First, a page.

Cell-phone video captures violent mob attack in Kalamazoo

KALAMAZOO, Mich. (NEWSCHANNEL 3) - In August woman on Kalamazoo's northside was viciously attacked by a mob of woman and it was all caught on camera.

Newschannel 3 has been told that police were never called after the attack occurred and the video, later found circulating on Facebook, was eventually brought to the attention of Kalamazoo Public Safety by a concerned citizen.

Sources tell Newschannel 3 that the woman who was attacked did not want to prosecute.

Newschannel 3 spoke to a city leader and a psychotherapist about the growing impact of videos like this. The psychotherapist says victims in these so called mob beatings suffer not only physical harm, but intense emotional trauma as well.

Such attacks can lead to anxiety, depression and substance abuse. If video of the attack is then posted on social media it only escalates those feelings as it is shared over and over again. The sad part is that police say it happens all the time.

It was the middle of August, the video posted on Facebook shows a young woman walking down the street on Kalamazoo's northside. People are screaming out and then the woman is attacked by at least a dozen other women.

The punching, hair pulling and kicking were all caught on a cell phone camera by an unknown man, cheering the fight on.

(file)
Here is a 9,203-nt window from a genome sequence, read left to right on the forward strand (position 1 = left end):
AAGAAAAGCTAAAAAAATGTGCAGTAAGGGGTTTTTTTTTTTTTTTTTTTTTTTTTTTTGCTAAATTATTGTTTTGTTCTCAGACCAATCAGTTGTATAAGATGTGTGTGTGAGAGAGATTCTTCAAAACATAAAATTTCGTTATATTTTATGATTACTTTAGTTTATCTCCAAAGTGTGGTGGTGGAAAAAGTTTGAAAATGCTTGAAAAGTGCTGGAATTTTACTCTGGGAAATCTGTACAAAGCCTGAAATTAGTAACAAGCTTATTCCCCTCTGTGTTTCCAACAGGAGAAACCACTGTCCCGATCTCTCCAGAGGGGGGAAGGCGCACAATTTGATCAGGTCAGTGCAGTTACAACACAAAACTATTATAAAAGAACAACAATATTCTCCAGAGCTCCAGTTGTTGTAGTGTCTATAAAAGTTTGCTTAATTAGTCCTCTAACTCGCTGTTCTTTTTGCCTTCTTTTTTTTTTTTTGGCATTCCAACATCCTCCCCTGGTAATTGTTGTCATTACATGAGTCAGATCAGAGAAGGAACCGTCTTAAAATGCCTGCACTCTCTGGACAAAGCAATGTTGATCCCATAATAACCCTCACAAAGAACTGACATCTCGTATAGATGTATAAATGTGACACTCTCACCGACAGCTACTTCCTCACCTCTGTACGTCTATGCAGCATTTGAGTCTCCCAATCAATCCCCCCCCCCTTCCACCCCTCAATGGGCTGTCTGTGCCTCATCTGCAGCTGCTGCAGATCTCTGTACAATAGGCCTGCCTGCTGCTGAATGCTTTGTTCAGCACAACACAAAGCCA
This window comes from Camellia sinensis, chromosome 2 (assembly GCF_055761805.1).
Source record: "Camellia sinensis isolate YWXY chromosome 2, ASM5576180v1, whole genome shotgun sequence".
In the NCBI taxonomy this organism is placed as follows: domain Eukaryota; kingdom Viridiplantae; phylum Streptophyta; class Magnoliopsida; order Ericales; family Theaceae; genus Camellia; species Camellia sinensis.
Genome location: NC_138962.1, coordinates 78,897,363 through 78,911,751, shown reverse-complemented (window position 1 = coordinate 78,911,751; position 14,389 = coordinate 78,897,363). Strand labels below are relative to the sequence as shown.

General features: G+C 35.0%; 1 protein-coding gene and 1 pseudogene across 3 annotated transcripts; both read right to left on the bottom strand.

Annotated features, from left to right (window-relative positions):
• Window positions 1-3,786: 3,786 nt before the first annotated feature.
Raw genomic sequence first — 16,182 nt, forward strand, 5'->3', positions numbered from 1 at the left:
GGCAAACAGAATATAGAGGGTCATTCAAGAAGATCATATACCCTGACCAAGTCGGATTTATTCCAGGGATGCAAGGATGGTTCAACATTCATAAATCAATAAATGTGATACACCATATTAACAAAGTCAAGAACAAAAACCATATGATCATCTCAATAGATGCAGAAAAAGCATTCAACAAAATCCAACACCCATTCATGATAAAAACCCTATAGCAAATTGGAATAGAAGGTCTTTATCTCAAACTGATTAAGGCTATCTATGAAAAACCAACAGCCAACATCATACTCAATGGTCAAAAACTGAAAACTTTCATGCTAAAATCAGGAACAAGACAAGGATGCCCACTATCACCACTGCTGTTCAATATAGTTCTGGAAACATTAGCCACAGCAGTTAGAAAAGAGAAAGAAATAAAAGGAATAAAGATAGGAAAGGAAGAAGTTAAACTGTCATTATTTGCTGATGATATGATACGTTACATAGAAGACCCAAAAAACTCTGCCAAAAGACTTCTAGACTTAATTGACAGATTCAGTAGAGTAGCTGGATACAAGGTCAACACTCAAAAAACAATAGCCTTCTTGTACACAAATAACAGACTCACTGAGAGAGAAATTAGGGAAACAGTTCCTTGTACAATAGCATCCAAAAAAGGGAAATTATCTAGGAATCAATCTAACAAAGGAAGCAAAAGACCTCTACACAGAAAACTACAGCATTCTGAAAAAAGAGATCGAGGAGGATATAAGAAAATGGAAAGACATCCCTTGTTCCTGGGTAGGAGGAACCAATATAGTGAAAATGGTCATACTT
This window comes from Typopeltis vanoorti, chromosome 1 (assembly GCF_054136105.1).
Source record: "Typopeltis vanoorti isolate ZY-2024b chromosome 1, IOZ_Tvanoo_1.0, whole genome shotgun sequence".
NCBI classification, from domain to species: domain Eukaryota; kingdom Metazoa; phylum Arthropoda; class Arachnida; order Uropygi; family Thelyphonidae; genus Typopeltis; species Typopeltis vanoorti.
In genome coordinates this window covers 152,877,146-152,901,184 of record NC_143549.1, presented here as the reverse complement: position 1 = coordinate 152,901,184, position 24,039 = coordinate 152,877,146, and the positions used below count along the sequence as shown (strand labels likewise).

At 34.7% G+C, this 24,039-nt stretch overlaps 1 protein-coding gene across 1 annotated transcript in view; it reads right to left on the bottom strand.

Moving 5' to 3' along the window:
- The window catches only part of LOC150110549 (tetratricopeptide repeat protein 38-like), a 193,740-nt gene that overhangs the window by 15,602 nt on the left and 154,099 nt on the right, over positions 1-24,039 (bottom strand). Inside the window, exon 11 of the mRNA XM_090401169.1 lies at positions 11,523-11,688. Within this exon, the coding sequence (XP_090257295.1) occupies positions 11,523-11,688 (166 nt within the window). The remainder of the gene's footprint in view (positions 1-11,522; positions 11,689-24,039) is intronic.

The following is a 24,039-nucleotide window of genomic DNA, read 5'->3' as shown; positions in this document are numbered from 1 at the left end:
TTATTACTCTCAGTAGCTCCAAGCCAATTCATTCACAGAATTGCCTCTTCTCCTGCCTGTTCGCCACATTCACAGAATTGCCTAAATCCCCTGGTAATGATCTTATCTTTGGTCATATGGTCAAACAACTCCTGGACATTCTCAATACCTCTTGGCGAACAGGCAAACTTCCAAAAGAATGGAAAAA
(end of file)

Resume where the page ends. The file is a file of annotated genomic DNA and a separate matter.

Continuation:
Kalamazoo City Commissioner Stephanie Moore tells Newschannel 3 that she's disgusted every time she sees fights like this and says they are becoming a fad.

"This sad part about this is a lot of those attacks that are being videotaped are going unclaimed to public safety," said Moore. "People aren't calling police, they're not calling for help, they just think it's a joke, they put it on social media and it continues to spiral out of control."

Moore says many times the victims who see themselves beaten on social media want to defend their honor by showing further aggression and the cycle of violence continues.

Newschannel 3 asked psychotherapist Tien Sydnor-Campbell what went wrong. She said she believes that a mob mentality took over.

"You don't even think for yourself when that kind of stuff takes over," said Sydnor-Campbell, "because the energy of the moment literally takes you with it, you have to have a strong constitution and be someone who is not a follower, the person who says 'I'm not going to do it,' can get chased away from the group and be victimized as well."

Now, city officials are asking parents to tell their kids that this sort of behavior is not acceptable and to think twice before posting video of fights online.

Commissioner Moore also says she's working to bring back a psychologist to the northside to help victims of violent crime. Before the Douglas Community Center cut funding and cut their counselor, Moore says there was a waiting list for people seeking help.